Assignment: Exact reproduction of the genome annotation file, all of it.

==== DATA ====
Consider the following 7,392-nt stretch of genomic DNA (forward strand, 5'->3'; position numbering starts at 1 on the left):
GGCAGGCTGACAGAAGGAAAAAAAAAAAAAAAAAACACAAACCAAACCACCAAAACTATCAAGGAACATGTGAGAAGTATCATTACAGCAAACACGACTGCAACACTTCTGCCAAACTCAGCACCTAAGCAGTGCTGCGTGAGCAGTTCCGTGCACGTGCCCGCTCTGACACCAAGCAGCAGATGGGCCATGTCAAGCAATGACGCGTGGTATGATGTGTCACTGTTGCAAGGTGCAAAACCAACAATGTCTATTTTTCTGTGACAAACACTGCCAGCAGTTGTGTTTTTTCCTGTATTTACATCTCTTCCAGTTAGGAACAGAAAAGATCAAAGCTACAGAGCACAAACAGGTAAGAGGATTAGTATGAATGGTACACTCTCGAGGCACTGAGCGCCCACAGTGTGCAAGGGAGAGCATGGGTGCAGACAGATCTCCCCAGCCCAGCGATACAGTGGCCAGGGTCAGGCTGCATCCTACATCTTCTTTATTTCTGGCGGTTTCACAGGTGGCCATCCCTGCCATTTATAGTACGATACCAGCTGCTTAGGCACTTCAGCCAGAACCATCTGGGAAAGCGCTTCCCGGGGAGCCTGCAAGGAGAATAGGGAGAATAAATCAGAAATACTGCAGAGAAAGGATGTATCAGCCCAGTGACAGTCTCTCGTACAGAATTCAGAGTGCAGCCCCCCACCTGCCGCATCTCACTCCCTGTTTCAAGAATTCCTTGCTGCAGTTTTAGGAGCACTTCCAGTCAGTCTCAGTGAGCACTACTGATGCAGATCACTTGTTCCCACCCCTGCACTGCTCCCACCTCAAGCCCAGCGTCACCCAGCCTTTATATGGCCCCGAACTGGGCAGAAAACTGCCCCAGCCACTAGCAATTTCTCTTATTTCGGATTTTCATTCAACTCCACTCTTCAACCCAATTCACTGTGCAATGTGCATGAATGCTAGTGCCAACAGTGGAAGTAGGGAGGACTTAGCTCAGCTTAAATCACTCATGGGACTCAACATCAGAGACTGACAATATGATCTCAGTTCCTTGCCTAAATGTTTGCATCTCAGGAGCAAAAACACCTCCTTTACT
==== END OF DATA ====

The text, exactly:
Consider the following 7,392-nt stretch of genomic DNA (forward strand, 5'->3'; position numbering starts at 1 on the left):
GGCAGGCTGACAGAAGGAAAAAAAAAAAAAAAAAACACAAACCAAACCACCAAAACTATCAAGGAACATGTGAGAAGTATCATTACAGCAAACACGACTGCAACACTTCTGCCAAACTCAGCACCTAAGCAGTGCTGCGTGAGCAGTTCCGTGCACGTGCCCGCTCTGACACCAAGCAGCAGATGGGCCATGTCAAGCAATGACGCGTGGTATGATGTGTCACTGTTGCAAGGTGCAAAACCAACAATGTCTATTTTTCTGTGACAAACACTGCCAGCAGTTGTGTTTTTTCCTGTATTTACATCTCTTCCAGTTAGGAACAGAAAAGATCAAAGCTACAGAGCACAAACAGGTAAGAGGATTAGTATGAATGGTACACTCTCGAGGCACTGAGCGCCCACAGTGTGCAAGGGAGAGCATGGGTGCAGACAGATCTCCCCAGCCCAGCGATACAGTGGCCAGGGTCAGGCTGCATCCTACATCTTCTTTATTTCTGGCGGTTTCACAGGTGGCCATCCCTGCCATTTATAGTACGATACCAGCTGCTTAGGCACTTCAGCCAGAACCATCTGGGAAAGCGCTTCCCGGGGAGCCTGCAAGGAGAATAGGGAGAATAAATCAGAAATACTGCAGAGAAAGGATGTATCAGCCCAGTGACAGTCTCTCGTACAGAATTCAGAGTGCAGCCCCCCACCTGCCGCATCTCACTCCCTGTTTCAAGAATTCCTTGCTGCAGTTTTAGGAGCACTTCCAGTCAGTCTCAGTGAGCACTACTGATGCAGATCACTTGTTCCCACCCCTGCACTGCTCCCACCTCAAGCCCAGCGTCACCCAGCCTTTATATGGCCCCGAACTGGGCAGAAAACTGCCCCAGCCACTAGCAATTTCTCTTATTTCGGATTTTCATTCAACTCCACTCTTCAACCCAATTCACTGTGCAATGTGCATGAATGCTAGTGCCAACAGTGGAAGTAGGGAGGACTTAGCTCAGCTTAAATCACTCATGGGACTCAACATCAGAGACTGACAATATGATCTCAGTTCCTTGCCTAAATGTTTGCATCTCAGGAGCAAAAACACCTCCTTTACT